After 19 Years, the Ancient Murrelet Returns!
On the March 8, 2011 front page of the Qingdao Evening Newspaper (Wan Bao/晚报) was talk of an extremely rare sighting of an Ancient Murrelet, which occurred just off the southern coast of Qingdao on Monday, March 7. Although the bird is quite common in the northeastern Pacific off the coasts of Canada, it has not been spotted around Qingdao since 1992.
In China it is listed as a Susceptible Species in the Endangered Species Red Book, although populations in the Pacific Northeast seem to be less at threat, and do not even make the endangered list. Supposedly reasons for decline in the Yellow Sea include coastal oil pollution as well as predation on their eggs, mostly by fisherman that is (and we are going to surmise that the use of fishing nets as traps has also played no small part in the decline of local populations).
According to local engineer and ornithologist Wang Ximing, the Ancient Murrelet frequently breeds on the Japanese archipelago, but within China, they only tend to breed on the rocky islands off Qingdao’s coast, as they are not the most courageous birds and like to hide their nests away in the precipitous rock cliffs found here. The birds usually arrive in the area around January and mate during February-March, which is one of the earliest mating seasons of any local bird. At this time crustacean populations flourish in the sea, which is one of the main parts of their diet. Wang Ximing also point to the decrease in Qingdao fish populations as another factor in the birds’ local decline.
In Chinese, the Ancient Murrelet is often referred to as a small penguin, with its black body and white belly resembling that of its flightless cousin. The etymology of its Latin scientific name, Synthliboramphus antiquus, extends back to the first sighting by a European, who decided its white eyebrows and sideburns resemble that of an old man’s, thus the Ancient.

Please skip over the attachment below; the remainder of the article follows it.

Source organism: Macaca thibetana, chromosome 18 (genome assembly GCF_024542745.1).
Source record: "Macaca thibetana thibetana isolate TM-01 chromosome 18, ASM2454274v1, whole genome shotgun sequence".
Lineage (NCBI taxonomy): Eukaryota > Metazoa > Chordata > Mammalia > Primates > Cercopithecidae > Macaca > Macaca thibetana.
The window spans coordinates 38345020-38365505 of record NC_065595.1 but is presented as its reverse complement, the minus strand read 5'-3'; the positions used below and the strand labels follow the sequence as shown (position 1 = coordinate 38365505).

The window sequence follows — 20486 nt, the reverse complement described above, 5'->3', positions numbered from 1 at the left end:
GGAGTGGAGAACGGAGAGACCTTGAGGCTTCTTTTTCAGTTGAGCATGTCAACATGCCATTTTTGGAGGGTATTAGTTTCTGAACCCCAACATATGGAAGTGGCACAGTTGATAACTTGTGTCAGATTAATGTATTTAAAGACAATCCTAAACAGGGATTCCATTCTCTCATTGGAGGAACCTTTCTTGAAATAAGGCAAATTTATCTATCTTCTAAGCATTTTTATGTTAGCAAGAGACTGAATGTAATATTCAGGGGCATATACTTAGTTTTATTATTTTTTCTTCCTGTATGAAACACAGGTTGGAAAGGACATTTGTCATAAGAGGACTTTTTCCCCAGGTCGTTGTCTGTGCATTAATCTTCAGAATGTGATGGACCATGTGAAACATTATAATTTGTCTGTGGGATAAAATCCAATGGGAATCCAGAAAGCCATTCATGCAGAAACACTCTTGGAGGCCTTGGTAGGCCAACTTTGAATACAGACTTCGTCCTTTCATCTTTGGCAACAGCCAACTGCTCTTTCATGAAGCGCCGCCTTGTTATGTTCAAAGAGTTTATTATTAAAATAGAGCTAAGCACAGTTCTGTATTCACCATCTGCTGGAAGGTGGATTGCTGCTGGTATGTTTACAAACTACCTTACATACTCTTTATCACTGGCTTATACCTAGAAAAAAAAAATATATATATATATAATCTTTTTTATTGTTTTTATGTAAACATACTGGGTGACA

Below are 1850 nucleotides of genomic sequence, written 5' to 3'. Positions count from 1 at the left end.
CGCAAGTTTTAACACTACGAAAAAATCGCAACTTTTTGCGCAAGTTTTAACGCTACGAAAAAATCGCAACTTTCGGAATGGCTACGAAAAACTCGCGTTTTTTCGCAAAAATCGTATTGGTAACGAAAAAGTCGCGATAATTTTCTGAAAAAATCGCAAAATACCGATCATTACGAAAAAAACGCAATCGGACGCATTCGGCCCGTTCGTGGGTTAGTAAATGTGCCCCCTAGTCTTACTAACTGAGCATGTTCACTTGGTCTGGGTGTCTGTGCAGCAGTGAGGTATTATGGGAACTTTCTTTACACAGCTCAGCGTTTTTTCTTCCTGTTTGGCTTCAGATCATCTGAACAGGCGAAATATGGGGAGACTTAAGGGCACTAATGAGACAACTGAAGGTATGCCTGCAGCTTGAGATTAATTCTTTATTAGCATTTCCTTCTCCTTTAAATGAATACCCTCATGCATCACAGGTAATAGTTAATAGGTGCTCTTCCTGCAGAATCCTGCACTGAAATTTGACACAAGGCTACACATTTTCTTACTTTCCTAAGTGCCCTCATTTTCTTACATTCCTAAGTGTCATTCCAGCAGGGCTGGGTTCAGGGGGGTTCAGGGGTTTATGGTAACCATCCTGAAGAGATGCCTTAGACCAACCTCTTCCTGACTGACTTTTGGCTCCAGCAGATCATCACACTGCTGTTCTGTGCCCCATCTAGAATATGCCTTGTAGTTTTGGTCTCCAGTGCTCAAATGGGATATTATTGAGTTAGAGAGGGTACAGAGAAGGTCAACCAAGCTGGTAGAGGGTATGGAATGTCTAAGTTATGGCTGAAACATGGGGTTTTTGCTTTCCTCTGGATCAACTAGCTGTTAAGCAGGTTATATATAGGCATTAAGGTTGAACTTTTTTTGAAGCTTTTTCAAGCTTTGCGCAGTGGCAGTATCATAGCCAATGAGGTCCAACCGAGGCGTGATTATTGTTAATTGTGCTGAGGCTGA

Wang Ximing would also like to push to make the bird a type of ‘mascot’ for Qingdao, bringing not only more attention to its decreasing numbers in the local area, but also more to promote bird conservation ideas in general. It is quite a peculiar bird in that it is the only member of the auk family that raises its young entirely at the sea. Just a few days after the eggs hatch, the fledglings scuttle out to sea at night (to avoid terrestrial predators) where they will swim almost five miles out to sea where the parents are waiting while calling for them. Once in the ocean the parents care for it for several weeks.
More on Qingdao’s proposed mascot from PBS:
“But the bird with least connection of all to land is the ancient murrelet, filmed at Buldir in the Aleutian Islands. This strange bird has dispensed altogether with the need to return to land to feed its chick, unlike most seabirds, which return to land to breed and feed their chicks on land until they are almost fully grown.
The murrelet lays its eggs in burrows. The chicks hatch and, for the first day, feed off their egg sac. Then, at dead of night, two days after the chicks hatched, the parents fly out to sea, calling their young to follow with a continuous sparrow-like chirping. The fluffy black and white chicks, still unable to fly or feed on their own, pour in a living flood down the hillsides. They evade killer mice and insomniac ravens, and hurtle for the surf like downy toys on clockwork legs, heeding the call of their parents. They don’t stop when they reach the water, but pursue their parents into the breakers and swim five miles out to sea. Once here they will continue to be fed for a few more weeks until they can fly.”
Qingdao Newspaper Group Online